Tuesday, March 5, 2024

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痛苦告訴你:是改變的時候了

By:Ken Korkow

幾年前,保羅.班德,菲利普博士和楊腓力合著了一本書叫做:「疼痛-不受歡迎的禮物。」這標題寫的真好,因為我們沒人願意經歷痛苦,或自找痛苦。然而痛苦在真實的生活裡,就像我們頭上的太陽和鳥兒一樣常見。

對我來說,痛苦最常出現的形式是反覆出現的頭痛。不是輕微的那種,而是非常劇烈,有時甚至會影響我日常作息。

一年之前,我必須要吃七顆藥來止痛,過了半個月中變成十三顆。當時我讀到一篇華爾街雜誌的文章標題寫著:「你不吃什麼,就會變成什麼。」讀完之後,我了解到自己可能就是痛苦的來源。

從那時起,我就避免吃小麥製品(像是麵包和 麩質製品)、奶製品(牛奶、起司、冰淇淋等)、蛋、糖、大豆、花生(我特別喜愛顆粒状的花生醬,也許這是我的身材為什麼總是特別粗胖的原因)或是洋芋片。就在實施這個飲食原則後,我不需要再吃頭痛藥了,這並不是一個巧合。我體重減輕,在身心方面都感到比以前自在了。

有人就說:「上帝不會叫你白白受苦。」我的頭痛讓我認真去思考自己的飲食、是否需要減重以及注重好的營養素,因此我的身心靈都改善了。如同「疼痛-不受歡迎的禮物。」書中所說:「儘管我們盡全力要避免痛苦,然而痛苦常常帶來好處。」

回應上面這句話,我了解到很多時候,我們所經歷的痛苦是需要改變的警訊。例如,堆積如山的債務和帳單會帶來很多壓力,也許它是在告訴我們:在財務上必須要更加負責。

有時候我們的工作和職業給生活帶來痛苦。特別是當我們發現自己卡在一個不喜歡的職位上,或是工作沒有發展性的時候,這大概意味著我們應該換跑道了,或相反的,這種痛苦也有可能是在告訴我們:對自己的工作要更加委身,也許再去進修或是使用其他方法使現在的工作更加有效率。

當我們經歷痛苦的夫妻、親子、同事或是朋友之間的關係時,也許這意味著我們必須要少一點自私、多點給予以及多為他人的利益著想。也許我們不需要離開這段關係,但是需要一些改變讓彼此的關係更好。

自己生活中有些痛苦讓你想要改變?聖經也告訴我們:「不但如此,就是在患難中也是歡歡喜喜的;因為知道患難生忍耐,忍耐生老練,老練生盼望;」(羅馬書5章3-4節),雅各書1章2-3節也說:「我的弟兄們,你們落在百般試煉中,都要以為大喜樂;因為知道你們的信心經過試驗,就生忍耐。但忍耐也當成功,使你們成全、完備,毫無缺欠。」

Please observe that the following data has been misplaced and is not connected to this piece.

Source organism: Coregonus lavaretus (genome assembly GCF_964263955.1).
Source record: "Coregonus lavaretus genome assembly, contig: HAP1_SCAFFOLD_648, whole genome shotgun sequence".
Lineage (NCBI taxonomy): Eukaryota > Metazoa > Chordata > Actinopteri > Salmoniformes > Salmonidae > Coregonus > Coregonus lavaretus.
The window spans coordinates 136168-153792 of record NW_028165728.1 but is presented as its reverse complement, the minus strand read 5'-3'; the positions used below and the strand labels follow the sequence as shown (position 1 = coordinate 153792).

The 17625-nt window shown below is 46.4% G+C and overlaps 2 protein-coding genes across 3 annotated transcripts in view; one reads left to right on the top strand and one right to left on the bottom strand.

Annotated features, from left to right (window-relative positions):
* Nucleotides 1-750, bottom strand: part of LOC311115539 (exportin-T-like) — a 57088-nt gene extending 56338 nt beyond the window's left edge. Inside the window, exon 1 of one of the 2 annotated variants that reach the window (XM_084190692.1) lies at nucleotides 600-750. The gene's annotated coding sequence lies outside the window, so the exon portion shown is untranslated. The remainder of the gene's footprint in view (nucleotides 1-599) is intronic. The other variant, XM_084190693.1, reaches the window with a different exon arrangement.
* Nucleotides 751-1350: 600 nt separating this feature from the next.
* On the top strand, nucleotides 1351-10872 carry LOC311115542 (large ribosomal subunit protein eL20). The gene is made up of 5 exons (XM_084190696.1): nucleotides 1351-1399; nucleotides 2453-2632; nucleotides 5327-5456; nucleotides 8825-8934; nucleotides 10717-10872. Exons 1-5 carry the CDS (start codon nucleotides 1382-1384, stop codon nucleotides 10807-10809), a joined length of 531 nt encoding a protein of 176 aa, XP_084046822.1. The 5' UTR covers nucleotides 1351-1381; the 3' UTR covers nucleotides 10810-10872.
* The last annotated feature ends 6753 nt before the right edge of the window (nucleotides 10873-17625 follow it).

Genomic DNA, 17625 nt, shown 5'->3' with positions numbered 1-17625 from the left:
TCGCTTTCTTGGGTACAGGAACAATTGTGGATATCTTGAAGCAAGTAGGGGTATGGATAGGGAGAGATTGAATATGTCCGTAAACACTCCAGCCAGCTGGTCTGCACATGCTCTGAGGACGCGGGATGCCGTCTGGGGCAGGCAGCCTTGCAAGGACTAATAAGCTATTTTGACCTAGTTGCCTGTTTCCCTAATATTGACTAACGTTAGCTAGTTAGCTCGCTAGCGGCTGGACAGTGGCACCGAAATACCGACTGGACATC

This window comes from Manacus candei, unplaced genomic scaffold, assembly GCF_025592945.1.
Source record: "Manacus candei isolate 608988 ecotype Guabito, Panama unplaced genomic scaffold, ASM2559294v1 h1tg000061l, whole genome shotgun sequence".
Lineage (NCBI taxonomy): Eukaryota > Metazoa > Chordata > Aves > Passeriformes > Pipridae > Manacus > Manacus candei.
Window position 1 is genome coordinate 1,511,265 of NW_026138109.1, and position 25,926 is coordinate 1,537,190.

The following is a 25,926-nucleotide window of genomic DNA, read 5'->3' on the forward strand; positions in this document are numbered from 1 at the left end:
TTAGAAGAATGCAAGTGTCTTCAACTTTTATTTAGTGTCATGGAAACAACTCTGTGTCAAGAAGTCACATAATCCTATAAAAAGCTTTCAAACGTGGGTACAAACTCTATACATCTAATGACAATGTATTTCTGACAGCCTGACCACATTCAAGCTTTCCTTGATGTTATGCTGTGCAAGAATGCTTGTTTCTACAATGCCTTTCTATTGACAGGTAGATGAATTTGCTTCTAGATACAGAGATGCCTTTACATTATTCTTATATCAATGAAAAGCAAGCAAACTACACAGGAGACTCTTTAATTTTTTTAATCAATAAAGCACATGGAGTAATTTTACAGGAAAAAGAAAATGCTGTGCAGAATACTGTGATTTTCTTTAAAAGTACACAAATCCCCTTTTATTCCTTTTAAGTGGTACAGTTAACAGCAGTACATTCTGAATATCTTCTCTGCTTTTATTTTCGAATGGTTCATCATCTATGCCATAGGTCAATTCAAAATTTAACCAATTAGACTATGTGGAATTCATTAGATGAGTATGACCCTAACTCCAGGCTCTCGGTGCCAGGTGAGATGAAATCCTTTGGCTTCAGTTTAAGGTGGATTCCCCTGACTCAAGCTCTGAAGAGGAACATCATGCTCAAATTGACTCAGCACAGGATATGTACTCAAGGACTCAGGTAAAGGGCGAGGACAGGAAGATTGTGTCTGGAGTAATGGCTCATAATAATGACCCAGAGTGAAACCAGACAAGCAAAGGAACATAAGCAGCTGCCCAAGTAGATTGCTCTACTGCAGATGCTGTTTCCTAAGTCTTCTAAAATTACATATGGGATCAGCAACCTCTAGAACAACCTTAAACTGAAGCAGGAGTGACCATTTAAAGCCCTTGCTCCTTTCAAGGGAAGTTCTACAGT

在痛苦中喜樂似乎看起來很難,但痛苦總是告訴我們該是改變的時候了。

肯恩.寇克住在美國內布拉斯加州的Omaha市,在那裡他擔任CBMC的區域總幹事。本篇文章改編自他每週寫的「生活傳真」專欄。我們獲得允許轉載。

省思/討論題目
在痛苦中你通常如何反應?是離開種種的困難或是趕快找一個快速的解決方法? 你是否可以想出一個例子說明當下也許痛苦,但「痛苦總是化妝的祝福」?解釋一下你的答案。 你最近經歷過什麼樣的痛苦?或是在你的生活中一直有一些痛苦存在? 為什麼你覺得聖經勸我們在患難痛苦中要喜樂,都要以為大喜樂?在你的人生中是否經歷過一些患難,但是事後回想時卻能為了所經歷的一切感恩?如果有,請分享你的經驗以及患難為你帶來的好處。若你想要看或討論聖經中有關此主題的其他經文,請看:箴言10章17節;箴言13章18節、24節;箴言15章32節; 羅馬書 8章18節;哥林多後書4章16-18節; 希伯來書12章5-6節

DOES YOUR PAIN INDICATE A NEED FOR CHANGE?
By Ken Korkow

Years ago, Dr. Paul Brand and Philip Yancey wrote a book called Pain: The Gift Nobody Wants. If there was ever an appropriately titled book, that was it. Because who among us wants to experience pain? Who seeks it out? And yet, pain is as much a part of real life as the sun and birds flying overhead.

For me, among of the most common forms of pain have been recurring headaches. Not mild annoyances, but debilitating ones that at times have left me incapable of participating in the most common activities.